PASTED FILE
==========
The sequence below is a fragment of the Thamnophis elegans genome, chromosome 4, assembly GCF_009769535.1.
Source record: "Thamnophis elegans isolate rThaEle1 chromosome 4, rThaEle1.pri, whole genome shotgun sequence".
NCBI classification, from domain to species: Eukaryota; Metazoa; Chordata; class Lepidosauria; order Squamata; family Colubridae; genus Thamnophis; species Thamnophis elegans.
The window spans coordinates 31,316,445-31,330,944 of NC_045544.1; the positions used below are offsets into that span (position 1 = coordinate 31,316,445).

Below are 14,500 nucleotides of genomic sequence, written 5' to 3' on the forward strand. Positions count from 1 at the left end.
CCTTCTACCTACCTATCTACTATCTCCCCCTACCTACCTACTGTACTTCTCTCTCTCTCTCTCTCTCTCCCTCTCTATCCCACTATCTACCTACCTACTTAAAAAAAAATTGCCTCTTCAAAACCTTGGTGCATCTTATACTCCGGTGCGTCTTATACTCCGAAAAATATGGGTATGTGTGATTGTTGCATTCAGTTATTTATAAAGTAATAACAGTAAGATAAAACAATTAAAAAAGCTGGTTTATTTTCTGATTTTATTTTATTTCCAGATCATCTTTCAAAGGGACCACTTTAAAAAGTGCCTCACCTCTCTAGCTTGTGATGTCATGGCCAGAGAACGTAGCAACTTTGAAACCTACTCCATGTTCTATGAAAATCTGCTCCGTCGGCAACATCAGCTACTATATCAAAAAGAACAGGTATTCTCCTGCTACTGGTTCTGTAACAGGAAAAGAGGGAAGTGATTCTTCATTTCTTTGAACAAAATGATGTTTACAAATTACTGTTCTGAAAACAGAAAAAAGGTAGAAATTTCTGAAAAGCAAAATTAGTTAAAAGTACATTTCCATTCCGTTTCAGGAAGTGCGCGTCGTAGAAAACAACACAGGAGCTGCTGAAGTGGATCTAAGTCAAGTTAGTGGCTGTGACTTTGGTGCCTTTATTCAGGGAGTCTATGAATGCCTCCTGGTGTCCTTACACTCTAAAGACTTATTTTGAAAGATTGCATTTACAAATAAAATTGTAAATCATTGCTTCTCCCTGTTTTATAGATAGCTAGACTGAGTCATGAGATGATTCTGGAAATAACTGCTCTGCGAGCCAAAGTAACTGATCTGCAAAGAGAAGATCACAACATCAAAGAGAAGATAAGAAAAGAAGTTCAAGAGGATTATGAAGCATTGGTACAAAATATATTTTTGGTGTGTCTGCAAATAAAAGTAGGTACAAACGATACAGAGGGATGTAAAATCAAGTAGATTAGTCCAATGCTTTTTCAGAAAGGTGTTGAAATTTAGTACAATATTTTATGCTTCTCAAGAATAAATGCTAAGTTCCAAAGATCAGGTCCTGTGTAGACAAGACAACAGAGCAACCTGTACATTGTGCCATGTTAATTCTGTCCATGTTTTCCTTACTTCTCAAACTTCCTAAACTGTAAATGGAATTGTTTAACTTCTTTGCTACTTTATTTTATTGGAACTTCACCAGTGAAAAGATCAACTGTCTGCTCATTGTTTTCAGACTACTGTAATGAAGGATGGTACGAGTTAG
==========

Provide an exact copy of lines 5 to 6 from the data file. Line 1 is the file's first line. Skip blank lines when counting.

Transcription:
Below are 14,500 nucleotides of genomic sequence, written 5' to 3' on the forward strand. Positions count from 1 at the left end.
CCTTCTACCTACCTATCTACTATCTCCCCCTACCTACCTACTGTACTTCTCTCTCTCTCTCTCTCTCTCCCTCTCTATCCCACTATCTACCTACCTACTTAAAAAAAAATTGCCTCTTCAAAACCTTGGTGCATCTTATACTCCGGTGCGTCTTATACTCCGAAAAATATGGGTATGTGTGATTGTTGCATTCAGTTATTTATAAAGTAATAACAGTAAGATAAAACAATTAAAAAAGCTGGTTTATTTTCTGATTTTATTTTATTTCCAGATCATCTTTCAAAGGGACCACTTTAAAAAGTGCCTCACCTCTCTAGCTTGTGATGTCATGGCCAGAGAACGTAGCAACTTTGAAACCTACTCCATGTTCTATGAAAATCTGCTCCGTCGGCAACATCAGCTACTATATCAAAAAGAACAGGTATTCTCCTGCTACTGGTTCTGTAACAGGAAAAGAGGGAAGTGATTCTTCATTTCTTTGAACAAAATGATGTTTACAAATTACTGTTCTGAAAACAGAAAAAAGGTAGAAATTTCTGAAAAGCAAAATTAGTTAAAAGTACATTTCCATTCCGTTTCAGGAAGTGCGCGTCGTAGAAAACAACACAGGAGCTGCTGAAGTGGATCTAAGTCAAGTTAGTGGCTGTGACTTTGGTGCCTTTATTCAGGGAGTCTATGAATGCCTCCTGGTGTCCTTACACTCTAAAGACTTATTTTGAAAGATTGCATTTACAAATAAAATTGTAAATCATTGCTTCTCCCTGTTTTATAGATAGCTAGACTGAGTCATGAGATGATTCTGGAAATAACTGCTCTGCGAGCCAAAGTAACTGATCTGCAAAGAGAAGATCACAACATCAAAGAGAAGATAAGAAAAGAAGTTCAAGAGGATTATGAAGCATTGGTACAAAATATATTTTTGGTGTGTCTGCAAATAAAAGTAGGTACAAACGATACAGAGGGATGTAAAATCAAGTAGATTAGTCCAATGCTTTTTCAGAAAGGTGTTGAAATTTAGTACAATATTTTATGCTTCTCAAGAATAAATGCTAAGTTCCAAAGATCAGGTCCTGTGTAGACAAGACAACAGAGCAACCTGTACATTGTGCCATGTTAATTCTGTCCATGTTTTCCTTACTTCTCAAACTTCCTAAACTGTAAATGGAATTGTTTAACTTCTTTGCTACTTTATTTTATTGGAACTTCACCAGTGAAAAGATCAACTGTCTGCTCATTGTTTTCAGACTACTGTAATGAAGGATGGTACGAGTTAG